Tuesday, 14 February 2012
Truth Vs. Falsehood
If the ancient Indian civilization and the Roman Empire were once known for attributes of glory and greatness, what links India and Italy in contemporary times is rampant corruption in every segment of social and political life. Indians visiting Italy may find the nation almost like a second home: life is chaotic, no one obeys the rules, policemen can be bribed to any extent even to be tacit accomplices in crime, there is massive tax evasion, the mafia controls real estate, the government counts for little, and, for the powers that be, life can indeed be a bed of roses at the expense of the national exchequer.
In this context I am unwittingly reminded of a painting that I had seen, among numerous other exhibits, at the Museum of Fine Arts at Boston, Massachussetts, during the course of my Fulbright year (2003-04) in the U.S. This canvas entitled "The Truth Unveiled by Time," painted by the Italian artist, Giambattista Tiepolo (1696-1770), around 1743, shows a young woman, representing Truth, holding a mirror in her right hand, while her left supports the disk of the sun, symbolising the light of Reason. The naked, soft sensual body of the young woman with a bared nipple is clasped in the arms of Time represented as an old man. On the right of the painting appears Falsehood, dazzled by the blinding light of Truth.
In the corridors of Italian power and pelf, this painting created quite a flutter among all sane citizens. According to the express wishes of the Italian Prime Minister, Mr. Silvio Berlusconi, a copy of this painting was placed as the backdrop of his media briefing room in Palazzo Chigi after he took office for the third time in 2008. It is believed that this painting was chosen because of its title. A couple of months ago, while the prime minister was becoming entangled in a succession of controversies involving women friends and associates, Berlusconi was apprehensive that the exposed breasts could “offend the sensibilities of some people,” and apparently decided to cover the woman’s naked breasts, fully exposed in the original painting, by a white veil. It is rumored that since Truth has a new top fitted by Berlusconi's image consultant, Lies should feel altogether more at ease in the office of Italy's prime minister. As reported by Hilary Clark for The Independent in Rome, “In his former life as a media entrepreneur, Mr. Berlusconi part-built a multibillion-pound media empire on revenues generated by television programmes featuring gyrating women showing-off their naked breasts.” After such knowledge, what forgiveness!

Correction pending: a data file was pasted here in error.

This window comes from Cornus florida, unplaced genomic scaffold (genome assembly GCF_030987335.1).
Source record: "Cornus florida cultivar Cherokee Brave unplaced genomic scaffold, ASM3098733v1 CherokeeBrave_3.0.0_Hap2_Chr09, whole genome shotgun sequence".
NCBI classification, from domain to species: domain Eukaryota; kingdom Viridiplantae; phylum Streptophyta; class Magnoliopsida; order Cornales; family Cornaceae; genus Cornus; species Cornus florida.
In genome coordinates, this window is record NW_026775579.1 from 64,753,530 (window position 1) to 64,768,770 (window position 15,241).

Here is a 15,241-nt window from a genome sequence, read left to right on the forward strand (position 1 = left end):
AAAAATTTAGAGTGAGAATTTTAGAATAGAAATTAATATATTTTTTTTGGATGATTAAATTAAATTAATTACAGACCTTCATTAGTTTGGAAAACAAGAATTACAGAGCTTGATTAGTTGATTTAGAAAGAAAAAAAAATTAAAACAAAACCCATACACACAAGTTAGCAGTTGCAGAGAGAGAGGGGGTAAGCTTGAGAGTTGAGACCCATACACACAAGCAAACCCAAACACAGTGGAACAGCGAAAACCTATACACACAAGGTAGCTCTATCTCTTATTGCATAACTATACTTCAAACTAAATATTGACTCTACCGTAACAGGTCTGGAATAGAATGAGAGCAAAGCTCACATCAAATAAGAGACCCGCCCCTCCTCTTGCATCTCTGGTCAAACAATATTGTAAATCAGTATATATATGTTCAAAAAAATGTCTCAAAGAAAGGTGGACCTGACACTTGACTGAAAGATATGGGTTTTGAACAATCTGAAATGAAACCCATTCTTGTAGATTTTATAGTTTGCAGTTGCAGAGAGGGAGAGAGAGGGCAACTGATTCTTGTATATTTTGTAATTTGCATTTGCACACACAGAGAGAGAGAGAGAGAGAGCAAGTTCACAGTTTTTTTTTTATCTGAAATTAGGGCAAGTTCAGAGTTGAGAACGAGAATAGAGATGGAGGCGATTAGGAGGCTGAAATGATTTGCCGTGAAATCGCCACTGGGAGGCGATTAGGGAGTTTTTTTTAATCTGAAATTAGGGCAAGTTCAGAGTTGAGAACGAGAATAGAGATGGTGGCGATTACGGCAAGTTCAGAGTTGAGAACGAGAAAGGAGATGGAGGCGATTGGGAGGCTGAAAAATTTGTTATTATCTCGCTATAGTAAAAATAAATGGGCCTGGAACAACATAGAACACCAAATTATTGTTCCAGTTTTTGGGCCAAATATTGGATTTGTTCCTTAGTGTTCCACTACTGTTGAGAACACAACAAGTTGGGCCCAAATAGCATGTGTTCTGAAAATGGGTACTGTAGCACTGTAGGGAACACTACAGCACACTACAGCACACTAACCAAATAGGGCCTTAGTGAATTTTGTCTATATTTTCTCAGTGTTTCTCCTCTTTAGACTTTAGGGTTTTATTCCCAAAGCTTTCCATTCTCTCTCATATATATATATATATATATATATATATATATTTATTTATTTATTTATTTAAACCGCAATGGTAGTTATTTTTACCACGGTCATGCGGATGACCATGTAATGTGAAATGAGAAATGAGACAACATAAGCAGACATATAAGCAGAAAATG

Though the present Indian prime minister may personally stand unquestionably committed to ethics and morality, the elite lineup at the Tihar jail – Ministers, MPs, bureaucrats, senior police officials, doctors, teachers, members of judiciary and the like – ought to convince anyone how deeply embedded in the national consciousness is the cancer of corruption. The abhorrence displayed by all power-brokers towards Anna Hazare’s crusade for bringing everyone in power under the scanner amply justifies the fact that Truth needs cover-ups so that it does not find illumination by the light of reason. In the corrupted currents of today’s world, it is ironical that Truth, unlike in Tiepolo’s painting, must be constrained to remain dazzled by the glaring lights of Falsehood. That makes the world a dangerous place to live not because of the people who perpetuate evil but because of the saner ones who prefer to remain ‘strictly neutral’ and do nothing about it.
The challenge before all of us – writers, academics and intellectuals – is, therefore, to give up the comfortable stance of neutrality and engage ourselves in our own little ways to conjure and create a world where Truth remains unembarrassed by falsehood.
--Nibir K. Ghosh,